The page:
‘US consumer confidence jumps in April’ – Perceptions, perceptions and perceptions is all that this seems to be about. Just last week the results of the Conference Board index were interpreted to be not so hot, though an indirect reference was made to a likely inflexion point being reached in the recession. These issues were highlighted in my article last week. Though no such reference was made last week, this week the Conference Board is beating the drums about consumer confidence being at its best in the last three years. Has the Conference Board woken up suddenly to a new methodology of interpreting the same data? Unlikely! This seems to be plugged in, due to the economy not showing any major improvements and the onset of the swine flu, which is likely to have a negative impact on the economy. Policy makers, analysts and decision makers amongst others are attempting to pump up human psyche to ease the effect of recession. Not that there is anything wrong in this approach, its just that a currency trader needs to be aware of such practices and factor in the likely impact of such announcements.
In any case it is worthy to analyze the new stance taken by the Conference Board and understand its relevance in the current economic scenario. As per the latest stance taken by the Conference Board, consumer confidence in the US shot up in April as the Board’s consumer confidence index jumped to 39.2 from 26.9 in March. This was the largest gain in a single month in the last three years. On this development, the Conference Board stated that consumers believe that the economy is bottoming out of the recession phase. This reasoning of the Consumer Board seems to be questionable. One may ask if consumers are well equipped to make such a judgment! In fact, one may ask if this is really what the consumers are saying or is this just a twisted interpretation to make some positive remarks on the economy.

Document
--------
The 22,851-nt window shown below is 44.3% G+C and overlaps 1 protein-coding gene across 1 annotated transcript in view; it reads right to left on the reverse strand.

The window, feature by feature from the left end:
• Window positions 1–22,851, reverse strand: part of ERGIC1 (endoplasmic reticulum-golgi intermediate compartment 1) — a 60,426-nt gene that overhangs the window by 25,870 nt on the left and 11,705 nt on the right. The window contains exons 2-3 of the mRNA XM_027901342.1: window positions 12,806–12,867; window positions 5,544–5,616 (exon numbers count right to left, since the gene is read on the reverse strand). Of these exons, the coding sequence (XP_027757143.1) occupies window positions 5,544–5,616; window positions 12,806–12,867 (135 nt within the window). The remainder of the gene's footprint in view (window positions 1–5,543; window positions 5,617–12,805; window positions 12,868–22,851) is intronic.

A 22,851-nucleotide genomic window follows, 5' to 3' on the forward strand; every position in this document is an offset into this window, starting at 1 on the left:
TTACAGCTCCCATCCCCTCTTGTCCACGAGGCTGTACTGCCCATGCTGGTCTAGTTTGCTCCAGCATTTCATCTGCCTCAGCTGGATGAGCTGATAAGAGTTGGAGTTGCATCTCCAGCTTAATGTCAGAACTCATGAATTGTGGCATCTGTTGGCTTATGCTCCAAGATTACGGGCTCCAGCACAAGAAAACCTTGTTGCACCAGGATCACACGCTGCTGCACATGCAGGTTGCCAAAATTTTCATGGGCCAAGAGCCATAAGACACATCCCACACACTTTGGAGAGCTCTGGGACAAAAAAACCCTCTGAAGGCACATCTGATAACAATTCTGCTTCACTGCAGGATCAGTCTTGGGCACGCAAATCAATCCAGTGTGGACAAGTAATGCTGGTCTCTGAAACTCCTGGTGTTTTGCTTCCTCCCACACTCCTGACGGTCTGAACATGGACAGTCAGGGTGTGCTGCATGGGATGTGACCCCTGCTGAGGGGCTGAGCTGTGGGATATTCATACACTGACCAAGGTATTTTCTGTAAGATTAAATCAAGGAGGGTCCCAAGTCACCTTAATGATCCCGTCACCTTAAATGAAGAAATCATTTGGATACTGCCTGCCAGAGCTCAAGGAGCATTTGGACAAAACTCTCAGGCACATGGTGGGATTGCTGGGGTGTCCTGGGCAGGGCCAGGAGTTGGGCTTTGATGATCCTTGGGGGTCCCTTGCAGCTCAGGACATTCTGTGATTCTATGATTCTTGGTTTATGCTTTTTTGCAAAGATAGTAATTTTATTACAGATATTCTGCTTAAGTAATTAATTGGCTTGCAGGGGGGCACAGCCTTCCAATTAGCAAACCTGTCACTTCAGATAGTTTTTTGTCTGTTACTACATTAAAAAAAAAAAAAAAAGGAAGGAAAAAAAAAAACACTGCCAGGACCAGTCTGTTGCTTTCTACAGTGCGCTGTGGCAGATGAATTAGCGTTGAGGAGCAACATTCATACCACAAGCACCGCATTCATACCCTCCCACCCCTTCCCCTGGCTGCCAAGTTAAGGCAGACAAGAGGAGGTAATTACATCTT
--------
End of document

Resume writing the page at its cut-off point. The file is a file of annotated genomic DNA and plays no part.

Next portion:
It may also be noted that six of the Conference Board indicators for the particular index were in the negative, while three were in the positive and one demonstrated no change. Please refer to the chart in my previous article to view the status of the indicators. When all of them are read together, it is hard to state that the recession may be starting to bottom out. It then appears that the Consumer Board’s new stance is just a smart public relations exercise at the behest of policy makers to pump some confidence into the economy.
Having reviewed that, it is also worthy to note that the down slide in home prices did stall to some extent as revealed by the latest S&P Case Shiller index. This index compiles data from 20 major US cities and according to the index, prices collapsed 18.6% in February compared to the same period a year ago. In relation, prices had be collapsing 19% on a year on year basis since 2007.
While, this does add to President Obama’s "glimmers of hope" in the economy statement, it may be a bit too early to start shedding tears of joy as the global economy is projected to shrink by 1.3% and the US economy by 2.8% this year as per the IMF. Real solid recovery, more than mere twisted statements, may just be still some time away.